• Associate Sponsor

Regular commuters swear by little-known ‘anti-peak rakes’

A 7.56 am Mankhurd-bound local from Chattrapati Shivaji Maharaj Terminus (CSMT), a 5.20 pm Malad-to-Churchgate service and morning services to Kurla and Chembur from CSMT on the Harbour Line are examples of “anti-peak rakes”.

Written by Neha Kulkarni | Mumbai | Published: February 13, 2018 2:43 am
The purpose of the rakes is to reach the last station that is not a terminus. File

Crowded Peak hour trains grab much attention of those who use the Mumbai suburban railways. But the Central and Western Railway run more than 100 train services, dubbed “anti-peak rakes” that ferry passengers towards the suburbs in the morning hours and towards south Mumbai in the evenings. Never catering to the rush hour crowds, these trains terminate and commence from “non-terminus” stations.

Unknown to most, barring regular users, the “anti-peak rakes” run on the fast lines. “These train services are different from the usual train services. They run on the fast lines and witness fewer stops. We are aware that they do not see heavy rush but as they complete a link of rakes, it is essential to ply them,” a railway official said. “The essential purpose of these rakes is to reach the last railway station that is not a terminus, like Malad on the Western Railway and Ghatkopar on the Central Railway. They run in the opposite direction from the usual peak hour traffic. We use these rakes to help start train traffic from the railway stations,” a senior railway official said.

Central and Western Railway run close to 3,500 train services every day on the suburban railways. “While preparing the timetable, we take into consideration essential factors like demands of passenger groups requiring specific train services and the possibility of adding more services in a section. These rakes are essential because they connect stations,” a railway official added.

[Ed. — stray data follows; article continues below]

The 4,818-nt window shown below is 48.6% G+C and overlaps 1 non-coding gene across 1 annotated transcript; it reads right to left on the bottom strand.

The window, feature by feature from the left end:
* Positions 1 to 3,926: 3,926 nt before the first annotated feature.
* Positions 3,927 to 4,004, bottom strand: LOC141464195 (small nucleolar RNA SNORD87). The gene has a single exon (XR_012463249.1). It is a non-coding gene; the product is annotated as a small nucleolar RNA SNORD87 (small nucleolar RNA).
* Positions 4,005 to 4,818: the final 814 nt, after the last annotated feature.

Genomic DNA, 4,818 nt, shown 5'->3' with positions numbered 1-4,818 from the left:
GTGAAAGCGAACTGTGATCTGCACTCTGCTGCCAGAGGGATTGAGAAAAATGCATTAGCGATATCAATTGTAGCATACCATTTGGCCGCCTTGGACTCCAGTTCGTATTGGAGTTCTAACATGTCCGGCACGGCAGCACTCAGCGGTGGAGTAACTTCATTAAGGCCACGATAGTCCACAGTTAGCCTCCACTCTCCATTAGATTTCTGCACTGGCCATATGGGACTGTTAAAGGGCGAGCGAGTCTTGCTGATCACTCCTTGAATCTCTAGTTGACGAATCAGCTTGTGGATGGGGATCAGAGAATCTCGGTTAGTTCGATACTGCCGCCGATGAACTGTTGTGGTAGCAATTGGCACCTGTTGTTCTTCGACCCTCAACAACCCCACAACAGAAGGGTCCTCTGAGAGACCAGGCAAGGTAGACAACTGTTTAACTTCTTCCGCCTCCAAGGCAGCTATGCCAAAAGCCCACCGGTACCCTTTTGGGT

A 7.56 am Mankhurd-bound local from Chattrapati Shivaji Maharaj Terminus (CSMT), a 5.20 pm Malad-to-Churchgate service and morning services to Kurla and Chembur from CSMT on the Harbour Line are examples of “anti-peak rakes”. “The routes of such rakes keep changing according to the demands of passengers. Earlier, we used to ply many Mankhurd-bound trains and trains originating from Mankhurd stations, when passenger footfall was thinner at Vashi station. Over the years, the need reduced but we still ply the local train from Mankhurd as commuters demand it. There is also a demand to run a train from Vasind railway station although it hardly accounts for any originating traffic,” a railway official said.

Despite thinner crowd, such locals witness a dedicated set of commuters. “I am a regular user of the 5.47 pm Malad-Churchgate local train. I take the train from Grant Road station every evening so that I can use it to go back to Borivali from Churchgate. It has become a habit over the years. These trains witness thinner traffic compared to the regular trains,” said Maya Kale, who works at a school near Grant Road.

For officials, running “anti-peak rakes” is essential. “We cannot stop plying these trains as they form a link. But it consumes 40 per cent of our operations capacity to provide maximum trains in peak hours. While forming a timetable, we aim to reduce the need of such services,” a railway official said.

For all the latest Mumbai News, download Indian Express App

  1. No Comments.